By now we were exhausted, (as I am sure you are just reading all these posts). I was quite curious about St Thomas, as Denmark had owned it until 1917, when it was the Danish West Indies. Many of the town names and also street signs (ie: Gada is Danish for street), are in Danish so there is that international feel.
St. Thomas was our last stop on our cruise, and we had tickets for the St Thomas Skyride.
Ian wanted to do this as soon as we got off the ship, it was almost directly across and it would be a great way to get an overview of Charlotte Amalie, the capital of St. Thomas. Aerial gondolas take you 700 feet in the air to Paradise Point. There is a little amusement park at the top, with a ferris wheel, shops and a mini zoo.
You could even see the cruise ships docked.
We found some friends there.
Charlotte Amalie has a huge number of historic sites all within walking distance of the downtown, it was known as Tap Haus or Beer Hall during its pirate days, and we might see a bit more evidence of pirates a little later.
There is a wonderful, very well landscaped walk from the harbour to Charlotte Amalie, (and a lot of duty free shops on the way). The first building as we arrived into town was Fort Christian.
Now there are a lot of photos with the famous clock tower, but I thought I would give you a look from a different angle, a bit ‘grittier’. It is undergoing renovations, and during its lifetime (since 1680), it has not only been a fort, duh, but also a jail, church and now a museum.
Across the street is the Legislature Building, this is where ownership of St Thomas passed from Denmark to the United States. It was originally built as barracks for the Danish soldiers.
Walking long the waterfront street, known either Veterans Drive or Waterfront Highway, depending on which map you use), are a multitude of shops. Running parallel to this road is the Dronningens Gade or Main Street, (filled with jewellery shops) and in between the two,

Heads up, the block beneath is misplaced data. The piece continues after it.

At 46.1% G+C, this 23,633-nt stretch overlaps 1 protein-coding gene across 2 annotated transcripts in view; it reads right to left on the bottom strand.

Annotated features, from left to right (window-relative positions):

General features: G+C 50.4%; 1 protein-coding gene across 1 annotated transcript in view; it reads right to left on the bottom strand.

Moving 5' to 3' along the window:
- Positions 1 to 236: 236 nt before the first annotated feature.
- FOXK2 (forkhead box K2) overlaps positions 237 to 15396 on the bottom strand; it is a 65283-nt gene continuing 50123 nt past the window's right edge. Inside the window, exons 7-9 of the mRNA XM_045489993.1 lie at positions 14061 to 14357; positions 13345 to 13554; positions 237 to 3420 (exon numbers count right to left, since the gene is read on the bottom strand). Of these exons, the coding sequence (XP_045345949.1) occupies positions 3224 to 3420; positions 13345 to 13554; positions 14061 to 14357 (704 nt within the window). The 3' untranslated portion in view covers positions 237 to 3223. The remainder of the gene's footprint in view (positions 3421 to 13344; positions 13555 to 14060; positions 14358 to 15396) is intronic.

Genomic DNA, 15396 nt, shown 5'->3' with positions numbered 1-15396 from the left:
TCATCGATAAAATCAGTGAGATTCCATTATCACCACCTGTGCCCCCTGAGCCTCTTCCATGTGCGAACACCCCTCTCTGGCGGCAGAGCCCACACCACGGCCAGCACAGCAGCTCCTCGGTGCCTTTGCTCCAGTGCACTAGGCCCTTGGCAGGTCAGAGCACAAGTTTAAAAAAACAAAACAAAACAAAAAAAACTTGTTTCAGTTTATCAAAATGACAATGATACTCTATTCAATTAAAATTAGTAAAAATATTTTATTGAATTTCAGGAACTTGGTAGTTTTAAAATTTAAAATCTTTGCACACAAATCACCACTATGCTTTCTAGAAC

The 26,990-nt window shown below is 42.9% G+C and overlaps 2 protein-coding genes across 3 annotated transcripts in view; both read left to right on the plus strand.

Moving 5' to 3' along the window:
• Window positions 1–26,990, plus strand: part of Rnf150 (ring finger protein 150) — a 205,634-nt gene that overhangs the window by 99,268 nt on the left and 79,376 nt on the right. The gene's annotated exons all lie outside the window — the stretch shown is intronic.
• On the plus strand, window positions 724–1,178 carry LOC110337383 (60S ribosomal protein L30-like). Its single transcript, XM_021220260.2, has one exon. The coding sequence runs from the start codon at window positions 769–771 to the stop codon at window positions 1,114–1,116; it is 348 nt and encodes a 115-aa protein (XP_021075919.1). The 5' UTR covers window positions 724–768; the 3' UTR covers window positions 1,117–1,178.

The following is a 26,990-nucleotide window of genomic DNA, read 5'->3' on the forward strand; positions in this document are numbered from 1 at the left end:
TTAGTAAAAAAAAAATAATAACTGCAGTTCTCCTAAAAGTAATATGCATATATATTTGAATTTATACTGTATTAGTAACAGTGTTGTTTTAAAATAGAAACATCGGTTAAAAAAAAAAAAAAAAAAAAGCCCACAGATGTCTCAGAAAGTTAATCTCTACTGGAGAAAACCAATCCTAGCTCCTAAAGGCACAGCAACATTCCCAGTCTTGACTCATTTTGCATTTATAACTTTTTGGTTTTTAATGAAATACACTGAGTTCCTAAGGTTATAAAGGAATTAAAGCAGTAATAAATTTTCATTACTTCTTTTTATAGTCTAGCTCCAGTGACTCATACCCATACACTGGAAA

alleys filled with more shops, and lets throw in a few bars and restaurants.
This was the doorway into one of them, magical.
We certainly checked out a few, had a drink here, there and (it seemed) everywhere, before we got back on track with our walking tour.
Charlotte Amalie is built on the side of a hill, and ‘step-streets’ were built to make getting around easier.
99 Steps is the most famous (apparently there is 103, but I couldn’t concentrate on counting as I was concentrating on breathing).
Still walking up!
These steps were built of bricks that were used as ballast in the Danish trade ships back in the 1700’s.
Hey, thatis our ship!
At the top was an amazing view, we could see the harbour with our ship in it.
Also at the top was the other pirate connection I told you about earlier, Blackbeards castle. Built in 1679 as a Danish watchtower, legends claim that Edward Teach, known more colourfully as Blackbeard, had his stronghold here. Now a hotel surrounds the ruins.
Just in front of it is the Three Queens statue. This commemorates the women who led the labour revolt in St Croix in 1878. “Set in bronze, Queen Mary, Queen Agnes and Queen Josiah – who on Oct. 1, 1878, led laborers in setting fire to half of Frederiksted on St. Croix in a successful demand for better wages and working conditions. ” The sculpture, made by famed Richard Hallier, shows the women standing with arms raised, holding a machete, jug of oil and flambeaux as water from a fountain made out of the island’s blue bit stone cascades over their backs.” This sculpture commissioned by the St. Thomas Historical Trust in partnership with Circa 1675 and Virgin Islands Inns.” Quote courtesy of the Blackbeard’s Castle website.
Walking around up on top of this hill is a gorgeous historic district called Kongens (King’s) Quarter, which is the ‘Williamsburg’ of the Caribbean.
Everywhere we looked gorgeous homes, and even more gorgeous view, a wonderful area to live.
Walking back down the 99 Steps,
we turned left for a view of Government House, which was built for the Danish Colonial Council in 1867. Now it is used as the governor’s headquarters with the first two floors open to the public.
Down (still more steps) towards the harbour is the Frederick Lutheran Church which was established in St Thomas in 1666, but rebuilt in 1826. This church has silver equipment, still in use, that is more than 200 years old.
Walking back to the ship, we (almost) wish we had taken a cab, aren’t they cool looking!
Next stop… Barbados